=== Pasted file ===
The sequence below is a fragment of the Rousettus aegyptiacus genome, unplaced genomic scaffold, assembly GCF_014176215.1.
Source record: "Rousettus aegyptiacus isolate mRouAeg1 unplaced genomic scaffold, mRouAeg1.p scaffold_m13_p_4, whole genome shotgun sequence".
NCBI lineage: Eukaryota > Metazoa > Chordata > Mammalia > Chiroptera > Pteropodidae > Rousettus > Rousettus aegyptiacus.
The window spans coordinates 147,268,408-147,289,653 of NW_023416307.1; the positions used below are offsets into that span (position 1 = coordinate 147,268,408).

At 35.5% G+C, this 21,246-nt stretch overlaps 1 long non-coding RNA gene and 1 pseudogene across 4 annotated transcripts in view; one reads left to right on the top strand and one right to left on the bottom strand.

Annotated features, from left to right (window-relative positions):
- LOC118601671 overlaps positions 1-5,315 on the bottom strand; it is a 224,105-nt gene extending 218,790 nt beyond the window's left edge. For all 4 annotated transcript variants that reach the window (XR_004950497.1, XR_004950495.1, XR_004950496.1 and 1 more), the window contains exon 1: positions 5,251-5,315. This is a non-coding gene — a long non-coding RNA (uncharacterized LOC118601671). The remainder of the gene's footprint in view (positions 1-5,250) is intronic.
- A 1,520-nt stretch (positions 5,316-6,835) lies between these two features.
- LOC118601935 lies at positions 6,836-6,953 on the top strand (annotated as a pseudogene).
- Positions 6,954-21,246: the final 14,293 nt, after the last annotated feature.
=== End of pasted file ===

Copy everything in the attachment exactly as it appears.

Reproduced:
The sequence below is a fragment of the Rousettus aegyptiacus genome, unplaced genomic scaffold, assembly GCF_014176215.1.
Source record: "Rousettus aegyptiacus isolate mRouAeg1 unplaced genomic scaffold, mRouAeg1.p scaffold_m13_p_4, whole genome shotgun sequence".
NCBI lineage: Eukaryota > Metazoa > Chordata > Mammalia > Chiroptera > Pteropodidae > Rousettus > Rousettus aegyptiacus.
The window spans coordinates 147,268,408-147,289,653 of NW_023416307.1; the positions used below are offsets into that span (position 1 = coordinate 147,268,408).

At 35.5% G+C, this 21,246-nt stretch overlaps 1 long non-coding RNA gene and 1 pseudogene across 4 annotated transcripts in view; one reads left to right on the top strand and one right to left on the bottom strand.

Annotated features, from left to right (window-relative positions):
- LOC118601671 overlaps positions 1-5,315 on the bottom strand; it is a 224,105-nt gene extending 218,790 nt beyond the window's left edge. For all 4 annotated transcript variants that reach the window (XR_004950497.1, XR_004950495.1, XR_004950496.1 and 1 more), the window contains exon 1: positions 5,251-5,315. This is a non-coding gene — a long non-coding RNA (uncharacterized LOC118601671). The remainder of the gene's footprint in view (positions 1-5,250) is intronic.
- A 1,520-nt stretch (positions 5,316-6,835) lies between these two features.
- LOC118601935 lies at positions 6,836-6,953 on the top strand (annotated as a pseudogene).
- Positions 6,954-21,246: the final 14,293 nt, after the last annotated feature.